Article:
“Cholera is endemic to Mozambique, which has had regular outbreaks over the past five years,” Reuters explains, citing the WHO. “About 2,000 people were infected in the last outbreak, which ended in February 2018.”
But “the scale of the damage to Beira’s water and sanitation infrastructure, coupled with its dense population, have raised fears that another epidemic would be difficult to put down.”
In Beira, The Associated Press reports that Mayor Daviz Simango had plans to protect the community from climate change. The project was supposed to bring “the end of suffering of a whole population,” said Simango, a civil engineer who personally oversaw some of the work, when the first phase was complete.
But then the cyclone hit.
Delivering on the mayor’s promise “would be a huge challenge,” AP notes. “Large parts of the city of 500,000 residents are below sea level on a coastline that experts warn is one of the world’s most vulnerable to global warming’s rising waters.”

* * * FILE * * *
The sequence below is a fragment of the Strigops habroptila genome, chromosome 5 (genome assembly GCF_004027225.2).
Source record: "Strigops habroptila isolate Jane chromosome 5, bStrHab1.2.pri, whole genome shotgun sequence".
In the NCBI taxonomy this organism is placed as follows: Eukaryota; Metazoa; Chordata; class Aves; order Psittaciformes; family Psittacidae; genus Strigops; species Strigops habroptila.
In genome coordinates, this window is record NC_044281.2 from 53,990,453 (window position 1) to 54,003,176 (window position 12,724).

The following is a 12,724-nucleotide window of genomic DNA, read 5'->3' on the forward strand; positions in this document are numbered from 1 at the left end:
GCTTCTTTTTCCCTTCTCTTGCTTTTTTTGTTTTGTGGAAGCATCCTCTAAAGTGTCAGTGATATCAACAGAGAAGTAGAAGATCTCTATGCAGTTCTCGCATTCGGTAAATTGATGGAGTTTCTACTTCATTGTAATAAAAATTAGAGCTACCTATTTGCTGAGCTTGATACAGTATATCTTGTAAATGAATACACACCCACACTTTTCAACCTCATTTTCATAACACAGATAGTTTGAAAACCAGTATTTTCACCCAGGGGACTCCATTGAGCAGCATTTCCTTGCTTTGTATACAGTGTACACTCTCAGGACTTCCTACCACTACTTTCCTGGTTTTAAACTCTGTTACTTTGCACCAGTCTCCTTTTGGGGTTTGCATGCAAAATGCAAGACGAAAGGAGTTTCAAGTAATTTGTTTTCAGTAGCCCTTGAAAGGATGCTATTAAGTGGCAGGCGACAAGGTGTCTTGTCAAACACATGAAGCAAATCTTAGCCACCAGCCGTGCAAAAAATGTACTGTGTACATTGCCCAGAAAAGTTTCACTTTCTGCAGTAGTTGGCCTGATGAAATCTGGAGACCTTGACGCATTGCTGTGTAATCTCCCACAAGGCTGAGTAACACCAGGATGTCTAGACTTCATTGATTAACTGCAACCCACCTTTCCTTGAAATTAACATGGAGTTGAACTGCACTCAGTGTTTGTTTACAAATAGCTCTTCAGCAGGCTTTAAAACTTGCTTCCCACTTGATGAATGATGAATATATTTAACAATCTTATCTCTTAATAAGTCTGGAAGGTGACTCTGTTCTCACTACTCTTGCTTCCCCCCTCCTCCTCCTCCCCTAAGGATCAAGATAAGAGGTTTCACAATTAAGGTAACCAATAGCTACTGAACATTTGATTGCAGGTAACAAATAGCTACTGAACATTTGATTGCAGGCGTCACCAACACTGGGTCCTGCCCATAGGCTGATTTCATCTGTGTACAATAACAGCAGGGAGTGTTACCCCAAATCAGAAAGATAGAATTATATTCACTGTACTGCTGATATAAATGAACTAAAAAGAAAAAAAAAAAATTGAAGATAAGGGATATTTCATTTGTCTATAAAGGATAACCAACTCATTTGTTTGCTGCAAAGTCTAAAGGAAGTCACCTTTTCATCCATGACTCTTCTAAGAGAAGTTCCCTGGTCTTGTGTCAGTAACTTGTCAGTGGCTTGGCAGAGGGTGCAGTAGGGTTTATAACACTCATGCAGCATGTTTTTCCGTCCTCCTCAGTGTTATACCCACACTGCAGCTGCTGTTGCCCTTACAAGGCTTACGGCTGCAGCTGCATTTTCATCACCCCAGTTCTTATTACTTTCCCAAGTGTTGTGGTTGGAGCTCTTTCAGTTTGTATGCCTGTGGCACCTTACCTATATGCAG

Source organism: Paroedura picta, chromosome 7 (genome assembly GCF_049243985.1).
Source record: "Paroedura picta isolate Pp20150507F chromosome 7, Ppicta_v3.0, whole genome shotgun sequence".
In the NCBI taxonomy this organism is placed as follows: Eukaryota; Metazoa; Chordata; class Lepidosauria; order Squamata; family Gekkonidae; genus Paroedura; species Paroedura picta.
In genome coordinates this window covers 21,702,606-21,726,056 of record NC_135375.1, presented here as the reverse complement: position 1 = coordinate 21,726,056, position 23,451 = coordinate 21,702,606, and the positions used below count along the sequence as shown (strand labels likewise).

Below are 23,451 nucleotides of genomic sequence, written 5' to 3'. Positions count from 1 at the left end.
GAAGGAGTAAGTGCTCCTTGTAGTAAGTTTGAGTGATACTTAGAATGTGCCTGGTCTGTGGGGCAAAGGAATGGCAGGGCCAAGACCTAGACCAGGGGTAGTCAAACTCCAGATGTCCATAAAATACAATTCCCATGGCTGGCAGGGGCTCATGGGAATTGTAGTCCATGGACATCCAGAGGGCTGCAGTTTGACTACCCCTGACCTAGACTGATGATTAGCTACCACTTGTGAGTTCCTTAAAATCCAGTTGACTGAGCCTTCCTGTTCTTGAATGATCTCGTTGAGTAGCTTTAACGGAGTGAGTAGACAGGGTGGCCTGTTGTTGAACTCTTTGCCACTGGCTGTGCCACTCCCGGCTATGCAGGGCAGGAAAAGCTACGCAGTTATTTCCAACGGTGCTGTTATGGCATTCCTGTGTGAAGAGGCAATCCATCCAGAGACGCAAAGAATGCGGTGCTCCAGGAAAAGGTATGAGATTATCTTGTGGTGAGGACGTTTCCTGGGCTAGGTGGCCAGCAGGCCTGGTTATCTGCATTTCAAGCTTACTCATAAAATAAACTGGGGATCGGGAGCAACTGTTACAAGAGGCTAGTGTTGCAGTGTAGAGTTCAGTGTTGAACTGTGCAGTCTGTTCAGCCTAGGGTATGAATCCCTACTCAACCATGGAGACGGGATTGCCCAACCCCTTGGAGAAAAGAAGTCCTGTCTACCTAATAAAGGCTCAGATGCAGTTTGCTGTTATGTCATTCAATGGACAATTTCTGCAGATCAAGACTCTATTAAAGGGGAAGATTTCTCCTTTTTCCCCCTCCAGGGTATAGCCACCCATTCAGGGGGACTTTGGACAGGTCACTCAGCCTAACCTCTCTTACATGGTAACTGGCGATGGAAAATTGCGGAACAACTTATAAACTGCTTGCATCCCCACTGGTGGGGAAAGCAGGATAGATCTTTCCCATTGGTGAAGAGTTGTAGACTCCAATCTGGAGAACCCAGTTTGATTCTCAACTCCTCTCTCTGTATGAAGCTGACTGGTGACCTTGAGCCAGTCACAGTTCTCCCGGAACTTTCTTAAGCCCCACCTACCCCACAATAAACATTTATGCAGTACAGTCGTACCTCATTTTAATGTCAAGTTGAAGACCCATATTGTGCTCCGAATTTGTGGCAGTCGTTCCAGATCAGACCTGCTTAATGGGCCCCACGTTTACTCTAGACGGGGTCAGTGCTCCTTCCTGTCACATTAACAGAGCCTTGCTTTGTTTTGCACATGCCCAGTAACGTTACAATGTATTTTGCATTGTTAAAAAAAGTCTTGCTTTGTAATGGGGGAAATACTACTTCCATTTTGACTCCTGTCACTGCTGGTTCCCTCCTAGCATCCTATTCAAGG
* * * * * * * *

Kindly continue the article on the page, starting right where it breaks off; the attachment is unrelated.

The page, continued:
But “with the World Bank’s support, a US$120-million project was approved in 2012 to help spare the city’s fading Art Deco centre and makeshift slums from rising waters. An 11-kilometre (seven-mile) system of drainage canals and water retention basins now snakes from the beach deep into boggy neighbourhoods.”
And it looked like it might work, until Idai “brought a whole new level of pain to Beira, with images of destruction to chill any seaside nation already fearing for its survival,” with winds up to 240 kilometres (150 miles) per hour that “ripped apart structures built to withstand less than half that intensity.”
“We were really well prepared for disasters like flooding,” Simango told AP. But “this cyclone destroyed everything we built for more than 100 years.”
“Yes, we were doing the right thing but it was not enough,” said Michel Matera, a senior urban specialist with the World Bank. “Suddenly we have a cyclone category 4 hitting, and it’s very vulnerable.”